Gymnocalycium mihanovichii “Moon Cactus” is a small globose cactus of the Family Cactaceae very popular in collections around the world as a grafted cactus due to the absence of chlorophyll pigments, that is, the chlorophyll-free varieties are the most cultivated compared to the type species.
This species is native to South America but its ornamental value has caused its expansion to collections from all continents.
The type species is characterized by forming a green globose stem with shades of gray, the apex depressed and with a size of approximately 5-10 cm in height by 5-8 cm in diameter, maybe a little more. 6-8 ribs are pronounced with the wavy margin and the pronounced areolas, that is, the lowest areas of the rib margin are observed between the areolas.
The thorns arise from the areolas (usually 6 but may exist 4-5), they are less than 3 cm long (in some varieties they can be a little longer), very curved and brown.
At the base of the areolas, there are numerous fine whitish structures, similar to small hairs. When the cactus is quite large (some small can but it is quite rare) begins to form daughter plants (asexual reproduction) that arise directly from the areolas.
The flowers are quite striking and usually, appear in the most apical areolas.
They are tubular and quite large compared to the size of the stem.
There are varieties of colors in these depending on the variety; There are cultivars with pink, green, yellowish-white, pinkish-white flowers and others with almost purple flowers.
You can find varieties with yellow, red, purple, orange and nuanced stems due to genetic mutations that cause the inability to form chlorophyll pigments.
This deficiency of chlorophyll pigments makes it impossible to carry out photosynthesis and, consequently, future death; This is why it is necessary to go to the graft for the survival of these cultivars. When they are grafted, they feed on the nutrients produced by the graft-bearing cactus that does photosynthesis.
You will never find a variety without pigments of this species on land because it will never survive.
Tips to take care of the Gymnocalycium Mihanovichii “Moon Cactus”
It is a very easy cactus to keep in the garden and its care when grafted becomes even simpler.
Then your basic care:
It is recommended to grow in places with good lighting but never in direct sunlight.
This cactus can get burned if the sun is very strong. In climates with milder summers, it can be exposed in the morning and afternoon hours.
Always above 15⁰C to prevent the graft from rotting. Lower temperatures destroy the graft tissues and rot the cactus completely.
Generally, the graft-bearing cactus is of the genus Hylocereus and tolerates a wide variety of substrates provided they have good permeability.
If the type species is cultivated we must provide a substrate based on coarse sand, a bit of pine bark, charcoal powder and gravel.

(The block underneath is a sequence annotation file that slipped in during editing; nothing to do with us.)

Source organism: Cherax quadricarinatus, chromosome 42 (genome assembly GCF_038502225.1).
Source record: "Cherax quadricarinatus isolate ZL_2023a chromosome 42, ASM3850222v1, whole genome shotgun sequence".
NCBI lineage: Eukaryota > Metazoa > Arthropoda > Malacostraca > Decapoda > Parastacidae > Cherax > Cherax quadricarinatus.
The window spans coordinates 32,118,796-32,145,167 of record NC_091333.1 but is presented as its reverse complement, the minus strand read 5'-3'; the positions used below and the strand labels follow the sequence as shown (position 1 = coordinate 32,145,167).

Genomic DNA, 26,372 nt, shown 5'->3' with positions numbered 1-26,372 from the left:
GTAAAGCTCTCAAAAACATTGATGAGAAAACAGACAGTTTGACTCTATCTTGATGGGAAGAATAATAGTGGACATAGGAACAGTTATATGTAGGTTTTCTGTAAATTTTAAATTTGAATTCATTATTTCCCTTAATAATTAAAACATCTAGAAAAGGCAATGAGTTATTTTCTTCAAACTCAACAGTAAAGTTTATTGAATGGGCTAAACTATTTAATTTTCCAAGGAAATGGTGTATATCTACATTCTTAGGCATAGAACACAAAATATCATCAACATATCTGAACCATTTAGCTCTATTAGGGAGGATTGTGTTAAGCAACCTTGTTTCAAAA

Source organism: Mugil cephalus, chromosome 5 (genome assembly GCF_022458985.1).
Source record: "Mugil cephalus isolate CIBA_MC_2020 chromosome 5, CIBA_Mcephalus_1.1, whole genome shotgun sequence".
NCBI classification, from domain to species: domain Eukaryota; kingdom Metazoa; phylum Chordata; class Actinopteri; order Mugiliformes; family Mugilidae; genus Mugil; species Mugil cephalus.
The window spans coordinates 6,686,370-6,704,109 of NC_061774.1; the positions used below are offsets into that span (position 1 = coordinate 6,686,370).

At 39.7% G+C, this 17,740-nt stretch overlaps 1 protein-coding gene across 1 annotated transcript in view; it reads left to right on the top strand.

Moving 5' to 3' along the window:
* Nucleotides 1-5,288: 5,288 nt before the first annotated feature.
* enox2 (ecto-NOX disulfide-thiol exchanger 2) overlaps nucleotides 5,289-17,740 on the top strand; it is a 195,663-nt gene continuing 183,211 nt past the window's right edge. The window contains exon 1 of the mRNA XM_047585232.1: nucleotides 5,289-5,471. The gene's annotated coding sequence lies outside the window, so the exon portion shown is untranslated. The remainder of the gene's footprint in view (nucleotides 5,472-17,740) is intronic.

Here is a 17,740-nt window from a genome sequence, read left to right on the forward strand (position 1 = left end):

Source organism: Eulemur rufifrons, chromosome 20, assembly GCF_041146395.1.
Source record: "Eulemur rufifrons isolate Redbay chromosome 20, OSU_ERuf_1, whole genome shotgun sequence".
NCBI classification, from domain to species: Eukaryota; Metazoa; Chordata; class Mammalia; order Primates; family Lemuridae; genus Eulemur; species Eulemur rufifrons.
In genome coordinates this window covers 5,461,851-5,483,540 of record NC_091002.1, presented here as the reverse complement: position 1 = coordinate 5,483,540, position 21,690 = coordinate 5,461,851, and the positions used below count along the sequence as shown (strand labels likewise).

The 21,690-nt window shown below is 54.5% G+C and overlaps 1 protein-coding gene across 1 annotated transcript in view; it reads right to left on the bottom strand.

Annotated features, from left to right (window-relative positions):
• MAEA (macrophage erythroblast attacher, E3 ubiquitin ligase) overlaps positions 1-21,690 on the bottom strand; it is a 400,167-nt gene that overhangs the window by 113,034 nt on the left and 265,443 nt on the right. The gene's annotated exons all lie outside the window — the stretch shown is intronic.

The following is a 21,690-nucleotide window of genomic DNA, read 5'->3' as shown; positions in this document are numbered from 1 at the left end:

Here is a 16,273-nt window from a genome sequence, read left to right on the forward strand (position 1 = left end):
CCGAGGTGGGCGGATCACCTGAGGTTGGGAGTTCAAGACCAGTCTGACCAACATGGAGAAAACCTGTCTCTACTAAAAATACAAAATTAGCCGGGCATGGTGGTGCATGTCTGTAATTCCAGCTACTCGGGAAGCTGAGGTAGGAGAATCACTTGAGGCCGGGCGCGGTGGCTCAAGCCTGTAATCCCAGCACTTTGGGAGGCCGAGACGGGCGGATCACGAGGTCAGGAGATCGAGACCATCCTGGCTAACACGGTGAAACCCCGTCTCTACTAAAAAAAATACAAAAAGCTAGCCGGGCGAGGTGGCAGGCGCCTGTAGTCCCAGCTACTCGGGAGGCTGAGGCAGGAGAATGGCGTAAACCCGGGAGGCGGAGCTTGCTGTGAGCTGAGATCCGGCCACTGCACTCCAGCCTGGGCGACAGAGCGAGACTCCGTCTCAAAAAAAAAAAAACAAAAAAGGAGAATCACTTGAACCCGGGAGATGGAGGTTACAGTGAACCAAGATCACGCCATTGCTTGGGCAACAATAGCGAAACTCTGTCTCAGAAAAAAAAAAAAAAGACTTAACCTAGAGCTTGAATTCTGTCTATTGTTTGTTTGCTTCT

Water very little and always avoiding pooling the substrate.
It is recommended to water only when the substrate is completely dry.
Graft holders tolerate drought almost extremely.
Avoid watering with lime-rich waters, these will cause a rise in the pH of the substrate that can be fatal for the type species.
An essential aspect
If you observe the formation of branches in the cactus-graft cactus, you must eliminate them at the moment because the cactus (graft-holder) will dedicate its nutrients to said branch and will rot your Gymnocalycium mihanovichii “Moon Cactus”.
Plagues and diseases
It is rarely attacked by pests but the mealybugs can appear, remove them with your fingers or with a brush and neutral soap.
Fungi due to excess moisture can also attack it, use fungicides if you see spots or perforations in the stem.
It is multiplied by seeds and grafted varieties by stem separation.
How to proceed in each case?
The seeds are sown in pots with, for example, vermiculite (for sale here) or with a mixture that facilitates drainage (as a substrate for acidic plants and 50% perlite).
Then they water consciously, and place themselves outside, in semi-shade.
They will germinate in a period of 7 to 14 days.
They are separated when they have a size that is easy to handle and then grafted into rooted stems of Hylocereus protected from direct sun.
For this, what is done is to cut with a previously disinfected knife a slice of one end of the Hylocereus, place the little kid of Gymnocalycium mihanovichii on top, and finally, keep them tightly joined with an elastic band.
You can remove the gum in about a month.
The Gymnocalycium Mihanovichii is one of the most prized cacti, especially for those who do not have much space to have their plants.
And it is that an adult specimen can live without problems in a small pot, about ten centimeters in diameter.
With some basic care, it will bloom year after year, making it look even more beautiful if possible.